By: Sam Sloate, Research Data Analyst

Sam Sloate is a Research Data Analyst at ICF, focusing on socioeconomic self-sufficiency for vulnerable populations. She is experienced in qualitative and quantitative analysis, literature review, and data management, and holds a degree in Economics from Bowdoin College.

 

 

The views expressed in In Focus are exclusively those of the individual authors and do not necessarily reflect official positions of their employers or clients. References to materials or services in the public domain do not imply endorsement from those entities.

 


 

During the past few years, the opioid epidemic has generated national attention because of its pronounced effects on outcomes ranging from economic productivity to life expectancy to healthcare costs to overall well-being. More than 130 people die every day from opioid overdose and although trends show that opioid-related fatalities may be plateauing, the ramifications of usage and addiction are still prevalent in underserved communities in particular.

Low-income populations and rural communities have been disproportionately affected by the opioid epidemic for a variety of socioeconomic reasons including economic depression, low socioeconomic mobility and social capital, and isolation. Individuals in poverty are more likely to use opioid medication, which underscores the emerging link between economic distress and opioid abuse. The opioid epidemic has also been associated with labor market change, such as declining labor force participation rates and lower employment.  However, poor economic conditions do not fully account for the rise in opioid abuse, as seen when examining the effects of the opioid epidemic on employment.

Overall, the literature is mixed as to whether poor economic and labor market conditions are or are not a strong driver of opioid abuse, although they are associated. It is still unclear whether opioid use drives low labor force attachment and poor financial outcomes, or if low labor force attachment and poor financial outcomes drive opioid use. Some research finds that economic distress does not necessarily cause an increase in opioid abuse, although high opioid prescription levels are linked to lower labor force participation rates for men in particular. For women, there is some evidence that opioid prescription rates may actually increase employment because the pain management allows them to work when they otherwise may not be able, but other research disputes this notion.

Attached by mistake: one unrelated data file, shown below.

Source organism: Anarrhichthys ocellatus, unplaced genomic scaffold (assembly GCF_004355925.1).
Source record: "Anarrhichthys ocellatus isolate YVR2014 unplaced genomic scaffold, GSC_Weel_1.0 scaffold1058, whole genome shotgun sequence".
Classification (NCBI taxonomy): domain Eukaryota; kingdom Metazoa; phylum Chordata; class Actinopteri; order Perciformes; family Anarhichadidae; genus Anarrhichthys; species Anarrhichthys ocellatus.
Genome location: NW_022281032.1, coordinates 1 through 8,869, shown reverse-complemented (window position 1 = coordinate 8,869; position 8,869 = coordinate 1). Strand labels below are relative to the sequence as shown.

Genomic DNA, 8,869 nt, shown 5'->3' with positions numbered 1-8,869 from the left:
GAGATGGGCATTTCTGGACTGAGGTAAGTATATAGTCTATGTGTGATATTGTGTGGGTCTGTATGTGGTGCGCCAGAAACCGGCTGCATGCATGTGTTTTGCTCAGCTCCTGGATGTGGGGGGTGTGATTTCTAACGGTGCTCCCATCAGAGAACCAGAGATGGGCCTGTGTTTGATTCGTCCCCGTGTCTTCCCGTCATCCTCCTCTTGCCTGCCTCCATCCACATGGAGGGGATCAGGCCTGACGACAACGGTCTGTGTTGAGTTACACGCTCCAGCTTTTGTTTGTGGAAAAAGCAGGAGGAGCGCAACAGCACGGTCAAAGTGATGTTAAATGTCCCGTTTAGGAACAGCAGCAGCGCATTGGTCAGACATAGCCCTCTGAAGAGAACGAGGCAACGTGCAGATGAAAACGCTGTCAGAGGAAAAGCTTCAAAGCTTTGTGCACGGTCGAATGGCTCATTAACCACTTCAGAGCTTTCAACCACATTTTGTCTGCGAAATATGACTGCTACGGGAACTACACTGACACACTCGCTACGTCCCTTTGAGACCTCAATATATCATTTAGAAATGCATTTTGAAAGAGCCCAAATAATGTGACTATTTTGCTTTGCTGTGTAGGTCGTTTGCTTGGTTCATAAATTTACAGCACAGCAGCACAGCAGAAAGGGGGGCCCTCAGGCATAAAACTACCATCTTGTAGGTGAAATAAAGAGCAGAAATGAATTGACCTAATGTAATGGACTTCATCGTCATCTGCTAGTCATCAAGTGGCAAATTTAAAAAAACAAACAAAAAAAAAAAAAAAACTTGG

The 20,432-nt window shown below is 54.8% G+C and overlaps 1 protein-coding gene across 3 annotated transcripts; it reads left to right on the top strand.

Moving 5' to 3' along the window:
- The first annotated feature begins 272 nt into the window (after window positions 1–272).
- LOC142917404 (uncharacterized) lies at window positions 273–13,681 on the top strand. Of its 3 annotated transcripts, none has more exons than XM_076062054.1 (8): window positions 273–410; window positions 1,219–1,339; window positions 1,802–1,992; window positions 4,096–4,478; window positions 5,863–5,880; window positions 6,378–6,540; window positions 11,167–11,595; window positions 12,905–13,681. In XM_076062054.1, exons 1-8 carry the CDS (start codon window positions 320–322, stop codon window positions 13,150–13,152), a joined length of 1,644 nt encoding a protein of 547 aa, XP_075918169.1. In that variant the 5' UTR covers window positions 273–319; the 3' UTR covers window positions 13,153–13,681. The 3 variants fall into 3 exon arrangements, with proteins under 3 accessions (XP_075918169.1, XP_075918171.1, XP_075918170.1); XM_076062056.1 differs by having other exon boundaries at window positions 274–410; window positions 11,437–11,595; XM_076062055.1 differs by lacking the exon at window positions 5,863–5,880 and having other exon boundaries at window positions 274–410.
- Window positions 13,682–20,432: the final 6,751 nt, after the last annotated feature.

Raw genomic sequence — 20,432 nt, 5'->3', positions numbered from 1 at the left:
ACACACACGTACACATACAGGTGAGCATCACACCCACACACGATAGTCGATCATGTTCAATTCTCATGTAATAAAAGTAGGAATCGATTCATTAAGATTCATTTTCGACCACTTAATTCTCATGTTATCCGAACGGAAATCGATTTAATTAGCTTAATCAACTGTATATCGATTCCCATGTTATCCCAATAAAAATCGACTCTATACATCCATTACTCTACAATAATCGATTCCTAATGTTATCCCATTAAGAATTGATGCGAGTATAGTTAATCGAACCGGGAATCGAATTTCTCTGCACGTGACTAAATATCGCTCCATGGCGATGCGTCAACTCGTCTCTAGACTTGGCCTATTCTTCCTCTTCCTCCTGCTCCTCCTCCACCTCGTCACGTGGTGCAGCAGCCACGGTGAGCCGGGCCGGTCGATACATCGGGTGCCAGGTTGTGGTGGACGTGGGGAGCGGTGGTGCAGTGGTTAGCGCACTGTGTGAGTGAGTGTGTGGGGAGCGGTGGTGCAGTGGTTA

While the employment landscape in a region may be a warning sign and/or a symptom of opioid use, employment in certain industries is known to be a risk factor for abuse. CDC data show that construction occupations had the highest mortality ratios from opioid overdose, followed by mineral extraction jobs (mining, oil, gas) and health care workers. Manufacturing, manual labor industries, and service industries also see high rates of opioid use, likely because these blue-collar jobs tend to be physically demanding, have higher-than-average injury rates, have low job security, and be psychologically stressful, which create conditions for opioid prescriptions and abuses. There may also be normative support for drug use in these industries, although more research is needed. Because the opioid crisis is so connected to employment industries and employment outcomes, employers are uniquely positioned to address and combat the opioid epidemic in their workplaces through company and community action.

This brief is the first in a two part series on the opioid epidemic and employment. The second article will detail how the government and communities have started to improve access to services and locally combat this opioid epidemic, particularly for low-income populations.